Belfast Telegraph

Northern Ireland wind farms have been bought by a Chinese firm

By Ciara Lagan, partner at Tughans

There is no doubt that there have been a number of political upsets over the last year. It is less clear if the new era being ushered in is the best of times or the worst of times. Opinions are subjective and may depend on the timeframe.

In the short-term, Tughans has been involved in a significant number of deals in the last 12 months. We recently were ranked as the number one Northern Ireland legal adviser in 2016 by Experian. We have been ranked number one for the past two years, having advised on 31% of all deals in Northern Ireland last year — 38% more than the next placed legal adviser. And our work represented 62% of total deal value in Northern Ireland for 2016. 

This high transactional activity could be attributable to a number of short term factors, such as the drop in the exchange rate.

The weak pound has meant Northern Ireland export businesses can be more competitive. They are also more attractive for foreign buyers and investors, offering better value. People recognise that the main impact of Brexit and the election of Donald Trump as US President may only be really felt in the longer term. Brexit, after all, is at least a two-year process and investors may have the opportunity to successfully realise a return on their cash before the UK’s exit from the EU can have a detrimental effect.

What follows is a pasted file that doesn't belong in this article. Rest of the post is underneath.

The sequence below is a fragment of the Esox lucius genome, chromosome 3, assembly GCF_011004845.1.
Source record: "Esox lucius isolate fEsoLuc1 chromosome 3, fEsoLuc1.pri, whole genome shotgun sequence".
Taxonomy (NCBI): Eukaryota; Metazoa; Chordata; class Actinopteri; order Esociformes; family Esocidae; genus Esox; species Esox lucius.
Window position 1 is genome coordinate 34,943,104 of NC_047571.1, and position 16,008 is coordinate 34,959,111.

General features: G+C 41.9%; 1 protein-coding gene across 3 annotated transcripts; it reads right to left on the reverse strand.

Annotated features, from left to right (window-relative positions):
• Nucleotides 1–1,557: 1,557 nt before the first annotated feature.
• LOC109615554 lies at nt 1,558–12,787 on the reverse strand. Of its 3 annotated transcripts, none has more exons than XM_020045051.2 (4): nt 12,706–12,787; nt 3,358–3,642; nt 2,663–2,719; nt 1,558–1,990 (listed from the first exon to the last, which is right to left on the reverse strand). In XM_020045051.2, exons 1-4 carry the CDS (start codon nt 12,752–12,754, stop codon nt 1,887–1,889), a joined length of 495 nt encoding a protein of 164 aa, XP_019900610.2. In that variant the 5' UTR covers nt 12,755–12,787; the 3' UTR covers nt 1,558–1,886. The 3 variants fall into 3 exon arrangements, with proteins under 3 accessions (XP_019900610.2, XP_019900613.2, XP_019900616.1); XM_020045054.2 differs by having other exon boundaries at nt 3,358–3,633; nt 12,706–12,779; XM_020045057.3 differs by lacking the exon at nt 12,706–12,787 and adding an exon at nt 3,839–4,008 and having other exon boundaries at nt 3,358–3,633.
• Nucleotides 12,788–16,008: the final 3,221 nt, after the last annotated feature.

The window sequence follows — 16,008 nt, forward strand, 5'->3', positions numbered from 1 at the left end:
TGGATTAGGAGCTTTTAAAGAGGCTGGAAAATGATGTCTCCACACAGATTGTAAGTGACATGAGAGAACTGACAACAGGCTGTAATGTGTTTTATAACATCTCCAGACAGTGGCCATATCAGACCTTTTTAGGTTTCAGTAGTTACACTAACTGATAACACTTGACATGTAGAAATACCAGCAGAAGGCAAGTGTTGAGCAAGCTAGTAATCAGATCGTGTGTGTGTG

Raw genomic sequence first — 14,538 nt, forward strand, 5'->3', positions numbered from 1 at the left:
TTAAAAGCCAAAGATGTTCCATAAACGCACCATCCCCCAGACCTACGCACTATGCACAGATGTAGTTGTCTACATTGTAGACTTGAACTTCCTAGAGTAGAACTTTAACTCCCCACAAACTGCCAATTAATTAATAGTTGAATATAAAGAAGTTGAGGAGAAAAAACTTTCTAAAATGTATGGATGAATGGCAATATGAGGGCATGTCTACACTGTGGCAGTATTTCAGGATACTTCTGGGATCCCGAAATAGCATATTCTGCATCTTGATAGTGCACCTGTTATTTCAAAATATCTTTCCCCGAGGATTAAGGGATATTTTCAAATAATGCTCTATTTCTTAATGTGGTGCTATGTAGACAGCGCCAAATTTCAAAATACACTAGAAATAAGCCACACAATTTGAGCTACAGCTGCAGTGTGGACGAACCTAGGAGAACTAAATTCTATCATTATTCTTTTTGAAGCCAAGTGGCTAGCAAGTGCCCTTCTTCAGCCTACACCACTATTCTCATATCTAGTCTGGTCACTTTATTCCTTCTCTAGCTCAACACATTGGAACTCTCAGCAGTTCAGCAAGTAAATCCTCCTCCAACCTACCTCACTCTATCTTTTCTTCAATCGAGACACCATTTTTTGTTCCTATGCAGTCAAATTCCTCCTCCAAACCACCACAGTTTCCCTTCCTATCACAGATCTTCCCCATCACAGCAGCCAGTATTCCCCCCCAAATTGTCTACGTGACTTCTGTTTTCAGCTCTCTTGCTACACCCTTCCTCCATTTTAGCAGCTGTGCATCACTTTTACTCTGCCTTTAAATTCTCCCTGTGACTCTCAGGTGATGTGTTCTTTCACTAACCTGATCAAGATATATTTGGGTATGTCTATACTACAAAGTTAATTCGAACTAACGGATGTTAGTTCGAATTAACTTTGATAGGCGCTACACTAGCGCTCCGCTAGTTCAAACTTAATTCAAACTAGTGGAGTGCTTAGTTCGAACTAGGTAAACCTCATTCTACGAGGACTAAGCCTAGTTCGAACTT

In the longer term, we wait to see what the impact of Brexit, Trump and the upcoming Stormont election will have on the sustainability of deal volume and deal values. It is the epoch of belief, with Brexiteers seeing the UK’s exit from the EU as an opportunity to negotiate more favourable trade deals and unburden business from constraining EU regulations. Equally, it is the epoch of incredulity, as Remainers continue to argue that these trade deals could take years to negotiate, bringing uncertainty for the economy and businesses.

Deregulation for Northern Ireland businesses exporting to the EU is not a reality, having to continue to comply with at least some EU regulation.

Incredulity also stems from our 24/7 news feeds and omnipresent social media, as businesses have to sift through “alternative facts” and “fake news” to evaluate the impact of political decisions on their business strategy.

Will Trump reduce corporation tax in the US, making Northern Ireland investment less attractive, especially if Stormont fails to meet the conditions for setting our own rate of corporation tax?

Should we look east rather than across the Atlantic for investment and export opportunities? Recent Asian investment in Northern Ireland, with the acquisition of SDC Trailers by Chinese company CIMC and CGN’s acquisition of 14 wind farms across Northern Ireland and the Republic, demonstrates the eastern interest and potential for our businesses.

Northern Ireland businesses may be waiting in eager anticipation but some trepidation as the political events take their course.

What isn’t an option is standing still. We need to identify the opportunities, tailor our strategies and businesses to maximise the possibilities but try to safeguard against the risks that might arise. Tughans will review the opportunities and challenges facing Northern Ireland business in the next few months to consider how best to weather the storm.

Let’s look to a spring of hope and forget about a winter of despair, with everything before us.

Belfast Telegraph Digital